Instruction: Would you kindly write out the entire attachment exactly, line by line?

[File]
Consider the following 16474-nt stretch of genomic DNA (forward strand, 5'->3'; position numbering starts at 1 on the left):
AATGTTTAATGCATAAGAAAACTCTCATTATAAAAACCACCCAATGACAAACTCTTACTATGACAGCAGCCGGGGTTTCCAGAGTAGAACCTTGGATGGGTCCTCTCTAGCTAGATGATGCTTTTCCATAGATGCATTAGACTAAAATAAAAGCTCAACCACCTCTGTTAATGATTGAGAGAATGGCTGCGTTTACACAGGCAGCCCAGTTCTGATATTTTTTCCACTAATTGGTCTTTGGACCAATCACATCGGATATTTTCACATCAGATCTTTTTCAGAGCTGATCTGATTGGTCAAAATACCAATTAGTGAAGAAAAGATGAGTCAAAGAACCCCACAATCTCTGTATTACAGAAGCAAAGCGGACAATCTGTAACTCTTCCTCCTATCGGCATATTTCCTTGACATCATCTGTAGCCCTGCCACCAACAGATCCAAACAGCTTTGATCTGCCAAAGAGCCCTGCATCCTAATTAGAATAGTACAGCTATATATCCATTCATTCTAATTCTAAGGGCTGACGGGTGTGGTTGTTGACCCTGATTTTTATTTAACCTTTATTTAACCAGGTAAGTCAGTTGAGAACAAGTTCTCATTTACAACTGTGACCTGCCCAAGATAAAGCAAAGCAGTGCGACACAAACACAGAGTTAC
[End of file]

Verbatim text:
Consider the following 16474-nt stretch of genomic DNA (forward strand, 5'->3'; position numbering starts at 1 on the left):
AATGTTTAATGCATAAGAAAACTCTCATTATAAAAACCACCCAATGACAAACTCTTACTATGACAGCAGCCGGGGTTTCCAGAGTAGAACCTTGGATGGGTCCTCTCTAGCTAGATGATGCTTTTCCATAGATGCATTAGACTAAAATAAAAGCTCAACCACCTCTGTTAATGATTGAGAGAATGGCTGCGTTTACACAGGCAGCCCAGTTCTGATATTTTTTCCACTAATTGGTCTTTGGACCAATCACATCGGATATTTTCACATCAGATCTTTTTCAGAGCTGATCTGATTGGTCAAAATACCAATTAGTGAAGAAAAGATGAGTCAAAGAACCCCACAATCTCTGTATTACAGAAGCAAAGCGGACAATCTGTAACTCTTCCTCCTATCGGCATATTTCCTTGACATCATCTGTAGCCCTGCCACCAACAGATCCAAACAGCTTTGATCTGCCAAAGAGCCCTGCATCCTAATTAGAATAGTACAGCTATATATCCATTCATTCTAATTCTAAGGGCTGACGGGTGTGGTTGTTGACCCTGATTTTTATTTAACCTTTATTTAACCAGGTAAGTCAGTTGAGAACAAGTTCTCATTTACAACTGTGACCTGCCCAAGATAAAGCAAAGCAGTGCGACACAAACACAGAGTTAC